Eliminating the Stigma Around Mental Health at Work

“It’s easy to understand how many might think twice, or ten times, before seeking help.”

“I feel totally schizo today!”

“This workload is insane!”

“I’m going nuts trying to finish this project!”

We’ve all heard those phrases—if we’re honest, maybe we’ve even said one or two ourselves. In some business cultures, it’s almost chic to talk about how very, very hard you work. But it’s much less fashionable how those offhand remarks make light of mental health challenges. According to the National Alliance on Mental Health (NAMI), as many as one in five of our colleagues experiences some mental health challenge every year—and one in 25 has a serious mental illness that “substantially interferes with or limits one or more major life activities.”

With people making a joke of mental illness — or, worse, being scared of it — it’s easy to understand how many might think twice, or ten times, before seeking help. That’s why Deborah Miscoll, Psy.D, a psychologist and Managing Director at Deloitte, says the first step to eradicating the stigma around mental health challenges is to get people educated. To bring this often taboo subject into the light and help everyone understand exactly what kinds of mental health challenges people face at work, and how they — and their colleagues — can cope with them.

I sat down with Miscoll to talk about mental health in the workplace. In this conversation, we discussed the impact of mental health stigma on society and the workplace.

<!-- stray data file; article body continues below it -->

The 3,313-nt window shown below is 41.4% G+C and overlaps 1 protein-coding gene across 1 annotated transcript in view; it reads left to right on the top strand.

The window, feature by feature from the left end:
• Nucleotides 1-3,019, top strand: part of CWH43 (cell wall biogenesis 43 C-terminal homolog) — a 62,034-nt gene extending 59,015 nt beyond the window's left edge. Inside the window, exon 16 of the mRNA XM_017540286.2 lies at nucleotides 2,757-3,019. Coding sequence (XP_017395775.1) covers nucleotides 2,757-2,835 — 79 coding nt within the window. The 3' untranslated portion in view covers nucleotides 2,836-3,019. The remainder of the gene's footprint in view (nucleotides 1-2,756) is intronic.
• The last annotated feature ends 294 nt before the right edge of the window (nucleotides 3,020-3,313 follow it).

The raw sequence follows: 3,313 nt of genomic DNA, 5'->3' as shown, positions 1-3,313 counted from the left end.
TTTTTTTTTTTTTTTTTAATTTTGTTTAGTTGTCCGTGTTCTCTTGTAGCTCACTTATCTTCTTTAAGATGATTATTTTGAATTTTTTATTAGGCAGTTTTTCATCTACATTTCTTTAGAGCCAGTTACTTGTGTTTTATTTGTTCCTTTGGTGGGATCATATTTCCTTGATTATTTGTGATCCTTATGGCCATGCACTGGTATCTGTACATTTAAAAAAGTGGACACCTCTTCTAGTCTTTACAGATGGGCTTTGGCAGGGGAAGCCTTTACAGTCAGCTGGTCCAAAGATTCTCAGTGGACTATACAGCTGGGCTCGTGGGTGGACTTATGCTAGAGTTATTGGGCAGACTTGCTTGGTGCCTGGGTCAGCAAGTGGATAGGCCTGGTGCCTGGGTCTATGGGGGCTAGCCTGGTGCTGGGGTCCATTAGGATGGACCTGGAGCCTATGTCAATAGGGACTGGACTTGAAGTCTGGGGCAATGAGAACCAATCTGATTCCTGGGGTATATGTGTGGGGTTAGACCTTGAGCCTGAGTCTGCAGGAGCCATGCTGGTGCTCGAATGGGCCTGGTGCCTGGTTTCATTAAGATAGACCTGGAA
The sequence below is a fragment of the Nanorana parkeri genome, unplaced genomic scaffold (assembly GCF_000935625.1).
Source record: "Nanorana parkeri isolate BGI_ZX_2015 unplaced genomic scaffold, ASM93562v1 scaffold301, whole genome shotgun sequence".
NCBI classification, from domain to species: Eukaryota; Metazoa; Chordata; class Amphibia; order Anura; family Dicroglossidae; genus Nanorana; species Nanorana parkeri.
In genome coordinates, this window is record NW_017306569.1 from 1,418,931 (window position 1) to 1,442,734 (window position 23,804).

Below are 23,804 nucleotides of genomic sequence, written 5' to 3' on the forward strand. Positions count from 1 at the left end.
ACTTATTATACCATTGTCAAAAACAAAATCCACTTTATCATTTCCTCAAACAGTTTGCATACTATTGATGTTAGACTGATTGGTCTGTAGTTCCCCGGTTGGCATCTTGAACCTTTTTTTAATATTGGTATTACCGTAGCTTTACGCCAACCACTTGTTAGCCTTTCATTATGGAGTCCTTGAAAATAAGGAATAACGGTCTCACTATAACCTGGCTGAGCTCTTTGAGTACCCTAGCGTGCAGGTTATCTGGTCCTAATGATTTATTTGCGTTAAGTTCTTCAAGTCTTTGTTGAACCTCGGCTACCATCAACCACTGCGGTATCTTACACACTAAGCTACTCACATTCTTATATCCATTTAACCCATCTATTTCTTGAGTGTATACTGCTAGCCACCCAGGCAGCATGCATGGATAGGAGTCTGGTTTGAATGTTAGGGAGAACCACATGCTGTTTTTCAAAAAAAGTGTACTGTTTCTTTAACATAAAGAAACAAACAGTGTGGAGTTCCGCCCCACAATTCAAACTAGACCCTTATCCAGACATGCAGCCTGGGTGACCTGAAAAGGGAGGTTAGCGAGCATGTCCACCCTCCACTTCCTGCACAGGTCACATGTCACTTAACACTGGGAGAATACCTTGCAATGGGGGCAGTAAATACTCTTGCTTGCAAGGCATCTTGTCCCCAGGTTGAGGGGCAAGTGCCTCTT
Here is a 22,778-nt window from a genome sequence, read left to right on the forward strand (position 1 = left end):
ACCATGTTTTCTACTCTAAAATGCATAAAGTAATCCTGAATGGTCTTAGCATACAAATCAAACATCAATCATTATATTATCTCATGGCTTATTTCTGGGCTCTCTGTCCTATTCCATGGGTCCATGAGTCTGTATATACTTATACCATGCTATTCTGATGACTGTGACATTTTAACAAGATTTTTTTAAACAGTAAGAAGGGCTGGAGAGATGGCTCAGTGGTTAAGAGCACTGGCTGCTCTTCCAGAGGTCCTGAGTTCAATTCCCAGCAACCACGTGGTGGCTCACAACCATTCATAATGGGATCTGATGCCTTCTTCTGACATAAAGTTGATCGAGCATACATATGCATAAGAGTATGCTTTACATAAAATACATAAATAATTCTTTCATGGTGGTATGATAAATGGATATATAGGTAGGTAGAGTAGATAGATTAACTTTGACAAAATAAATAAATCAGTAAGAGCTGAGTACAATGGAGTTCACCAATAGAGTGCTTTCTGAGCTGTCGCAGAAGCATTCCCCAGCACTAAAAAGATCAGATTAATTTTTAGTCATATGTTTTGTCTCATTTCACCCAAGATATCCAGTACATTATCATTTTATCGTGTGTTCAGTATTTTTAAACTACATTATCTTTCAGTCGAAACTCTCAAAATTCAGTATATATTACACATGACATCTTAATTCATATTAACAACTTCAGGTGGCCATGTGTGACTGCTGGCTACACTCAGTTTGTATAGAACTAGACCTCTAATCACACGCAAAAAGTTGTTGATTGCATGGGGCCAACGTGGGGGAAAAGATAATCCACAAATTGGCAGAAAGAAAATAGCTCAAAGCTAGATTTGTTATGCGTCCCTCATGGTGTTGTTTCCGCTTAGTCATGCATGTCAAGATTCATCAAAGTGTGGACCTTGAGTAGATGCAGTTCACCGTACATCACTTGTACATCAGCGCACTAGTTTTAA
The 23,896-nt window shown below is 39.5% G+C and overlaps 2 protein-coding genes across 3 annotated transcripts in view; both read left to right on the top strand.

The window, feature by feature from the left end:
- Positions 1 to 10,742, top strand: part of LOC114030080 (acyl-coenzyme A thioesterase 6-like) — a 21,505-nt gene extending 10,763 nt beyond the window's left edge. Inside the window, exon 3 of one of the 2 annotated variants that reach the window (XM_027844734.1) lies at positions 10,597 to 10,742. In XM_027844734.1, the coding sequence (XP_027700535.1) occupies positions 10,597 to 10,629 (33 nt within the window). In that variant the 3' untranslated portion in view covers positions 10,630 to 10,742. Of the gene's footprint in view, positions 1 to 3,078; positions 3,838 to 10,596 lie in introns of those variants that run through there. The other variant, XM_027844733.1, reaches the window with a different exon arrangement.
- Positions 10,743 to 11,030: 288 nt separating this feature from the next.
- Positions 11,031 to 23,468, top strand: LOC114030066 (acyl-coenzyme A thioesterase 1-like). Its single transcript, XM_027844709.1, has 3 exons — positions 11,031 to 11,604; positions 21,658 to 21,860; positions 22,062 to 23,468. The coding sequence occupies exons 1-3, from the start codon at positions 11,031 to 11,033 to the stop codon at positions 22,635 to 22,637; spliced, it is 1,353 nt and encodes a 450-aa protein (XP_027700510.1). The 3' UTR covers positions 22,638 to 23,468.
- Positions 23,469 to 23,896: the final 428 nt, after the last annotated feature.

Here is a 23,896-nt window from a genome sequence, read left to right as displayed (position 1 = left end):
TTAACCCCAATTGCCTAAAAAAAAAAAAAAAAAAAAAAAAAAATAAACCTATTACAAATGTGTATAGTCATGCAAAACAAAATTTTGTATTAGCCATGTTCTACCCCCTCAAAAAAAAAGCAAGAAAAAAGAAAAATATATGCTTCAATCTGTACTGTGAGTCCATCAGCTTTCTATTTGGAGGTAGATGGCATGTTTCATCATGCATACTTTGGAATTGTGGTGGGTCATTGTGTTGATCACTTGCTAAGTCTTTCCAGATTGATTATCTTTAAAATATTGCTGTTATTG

Jen Fisher: Why are stigmas around mental health challenges so pervasive?

Deborah Miscoll: One reason is that stigmas sink into our culture and our consciousness on three different levels: First there’s the personal level, where you internalize stereotypes and judgments. In a business setting, you may not find too many people being overtly judgmental about mental health issues, but they can subconsciously stereotype or assign negative values to people who exhibit behavior that fits whatever stereotype they have about mental illness. When we internalize those stereotypes, that’s the second level of stigma. And the third level is structural — where these stigmas embed into societal and cultural norms. The fundamental lack of education about mental health touches each of those layers — from the personal to the societal. We need to do a better job of talking about mental illness and demystifying it.

JF: Do these stigmas make it harder for people to seek treatment?

DM: Absolutely. In a society with such a persistent stigma against mental illness, you have to be pretty brave to step up and say, “Hey — that’s me. And I need some help.” Unfortunately, people experiencing a mental health crisis aren’t at their strongest. If their environment doesn’t empower them to seek care, they often won’t. And that ramps up their stress level. It’s a Catch-22: get care and risk being “found out,” or keep it quiet and risk getting worse.

JF: What can we do to help break down the stigmas about mental health challenges?

DM: It’s not easy; we’ve been struggling with them since time began. But it has to start with education. And courage. We can share statistics about how prevalent mental health challenges are, but they’re just a bunch of numbers. What will really break through is when people start sharing their stories with their communities — stories about themselves and (with permission, of course) about loved ones and family members and their struggles and triumphs. When people connect with a story emotionally, they will have a hard time aligning those stories with stereotypes. Stories can dislodge the stereotypes and then we’ll have the beginning of real change.

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